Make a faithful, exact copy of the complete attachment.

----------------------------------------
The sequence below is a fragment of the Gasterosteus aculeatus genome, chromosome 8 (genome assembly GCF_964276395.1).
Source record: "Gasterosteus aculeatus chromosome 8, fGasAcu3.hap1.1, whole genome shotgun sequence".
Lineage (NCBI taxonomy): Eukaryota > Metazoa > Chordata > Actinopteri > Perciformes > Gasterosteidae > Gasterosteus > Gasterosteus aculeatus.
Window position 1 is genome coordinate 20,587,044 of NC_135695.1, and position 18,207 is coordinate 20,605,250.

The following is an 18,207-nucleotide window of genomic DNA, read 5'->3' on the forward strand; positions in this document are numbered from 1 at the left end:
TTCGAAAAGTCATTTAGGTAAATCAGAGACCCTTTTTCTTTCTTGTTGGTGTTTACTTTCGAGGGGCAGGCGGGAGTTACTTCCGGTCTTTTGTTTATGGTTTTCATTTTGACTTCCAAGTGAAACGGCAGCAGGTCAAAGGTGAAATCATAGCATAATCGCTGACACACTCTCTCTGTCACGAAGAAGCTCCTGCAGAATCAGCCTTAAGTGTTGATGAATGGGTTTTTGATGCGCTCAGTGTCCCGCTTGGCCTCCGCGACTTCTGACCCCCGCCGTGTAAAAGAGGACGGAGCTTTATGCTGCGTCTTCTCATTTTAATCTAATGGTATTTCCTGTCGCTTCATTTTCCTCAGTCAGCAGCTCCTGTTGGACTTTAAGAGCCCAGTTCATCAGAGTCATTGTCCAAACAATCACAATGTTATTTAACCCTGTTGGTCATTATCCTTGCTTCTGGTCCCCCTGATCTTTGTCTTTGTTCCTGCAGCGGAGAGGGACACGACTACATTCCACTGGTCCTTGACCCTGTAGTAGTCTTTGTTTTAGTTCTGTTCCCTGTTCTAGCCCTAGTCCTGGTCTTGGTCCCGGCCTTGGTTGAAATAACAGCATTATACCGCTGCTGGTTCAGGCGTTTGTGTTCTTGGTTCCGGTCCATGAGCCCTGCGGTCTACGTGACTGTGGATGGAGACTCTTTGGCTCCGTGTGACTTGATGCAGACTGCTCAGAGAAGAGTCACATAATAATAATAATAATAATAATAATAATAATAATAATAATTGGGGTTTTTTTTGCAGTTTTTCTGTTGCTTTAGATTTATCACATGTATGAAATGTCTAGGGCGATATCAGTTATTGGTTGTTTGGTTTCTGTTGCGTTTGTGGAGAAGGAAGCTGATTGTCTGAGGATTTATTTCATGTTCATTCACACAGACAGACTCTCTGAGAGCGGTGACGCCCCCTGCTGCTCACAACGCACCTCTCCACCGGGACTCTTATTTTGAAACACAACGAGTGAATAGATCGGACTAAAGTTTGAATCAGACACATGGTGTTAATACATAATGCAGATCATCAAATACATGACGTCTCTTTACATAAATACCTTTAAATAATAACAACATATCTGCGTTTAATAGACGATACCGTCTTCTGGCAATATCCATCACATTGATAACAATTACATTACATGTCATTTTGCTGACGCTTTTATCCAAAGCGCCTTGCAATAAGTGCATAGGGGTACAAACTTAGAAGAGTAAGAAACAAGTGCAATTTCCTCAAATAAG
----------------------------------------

The sequence below is a fragment of the Gasterosteus aculeatus genome, chromosome 8 (genome assembly GCF_964276395.1).
Source record: "Gasterosteus aculeatus chromosome 8, fGasAcu3.hap1.1, whole genome shotgun sequence".
Lineage (NCBI taxonomy): Eukaryota > Metazoa > Chordata > Actinopteri > Perciformes > Gasterosteidae > Gasterosteus > Gasterosteus aculeatus.
Window position 1 is genome coordinate 20,587,044 of NC_135695.1, and position 18,207 is coordinate 20,605,250.

The following is an 18,207-nucleotide window of genomic DNA, read 5'->3' on the forward strand; positions in this document are numbered from 1 at the left end:
TTCGAAAAGTCATTTAGGTAAATCAGAGACCCTTTTTCTTTCTTGTTGGTGTTTACTTTCGAGGGGCAGGCGGGAGTTACTTCCGGTCTTTTGTTTATGGTTTTCATTTTGACTTCCAAGTGAAACGGCAGCAGGTCAAAGGTGAAATCATAGCATAATCGCTGACACACTCTCTCTGTCACGAAGAAGCTCCTGCAGAATCAGCCTTAAGTGTTGATGAATGGGTTTTTGATGCGCTCAGTGTCCCGCTTGGCCTCCGCGACTTCTGACCCCCGCCGTGTAAAAGAGGACGGAGCTTTATGCTGCGTCTTCTCATTTTAATCTAATGGTATTTCCTGTCGCTTCATTTTCCTCAGTCAGCAGCTCCTGTTGGACTTTAAGAGCCCAGTTCATCAGAGTCATTGTCCAAACAATCACAATGTTATTTAACCCTGTTGGTCATTATCCTTGCTTCTGGTCCCCCTGATCTTTGTCTTTGTTCCTGCAGCGGAGAGGGACACGACTACATTCCACTGGTCCTTGACCCTGTAGTAGTCTTTGTTTTAGTTCTGTTCCCTGTTCTAGCCCTAGTCCTGGTCTTGGTCCCGGCCTTGGTTGAAATAACAGCATTATACCGCTGCTGGTTCAGGCGTTTGTGTTCTTGGTTCCGGTCCATGAGCCCTGCGGTCTACGTGACTGTGGATGGAGACTCTTTGGCTCCGTGTGACTTGATGCAGACTGCTCAGAGAAGAGTCACATAATAATAATAATAATAATAATAATAATAATAATAATAATTGGGGTTTTTTTTGCAGTTTTTCTGTTGCTTTAGATTTATCACATGTATGAAATGTCTAGGGCGATATCAGTTATTGGTTGTTTGGTTTCTGTTGCGTTTGTGGAGAAGGAAGCTGATTGTCTGAGGATTTATTTCATGTTCATTCACACAGACAGACTCTCTGAGAGCGGTGACGCCCCCTGCTGCTCACAACGCACCTCTCCACCGGGACTCTTATTTTGAAACACAACGAGTGAATAGATCGGACTAAAGTTTGAATCAGACACATGGTGTTAATACATAATGCAGATCATCAAATACATGACGTCTCTTTACATAAATACCTTTAAATAATAACAACATATCTGCGTTTAATAGACGATACCGTCTTCTGGCAATATCCATCACATTGATAACAATTACATTACATGTCATTTTGCTGACGCTTTTATCCAAAGCGCCTTGCAATAAGTGCATAGGGGTACAAACTTAGAAGAGTAAGAAACAAGTGCAATTTCCTCAAATAAG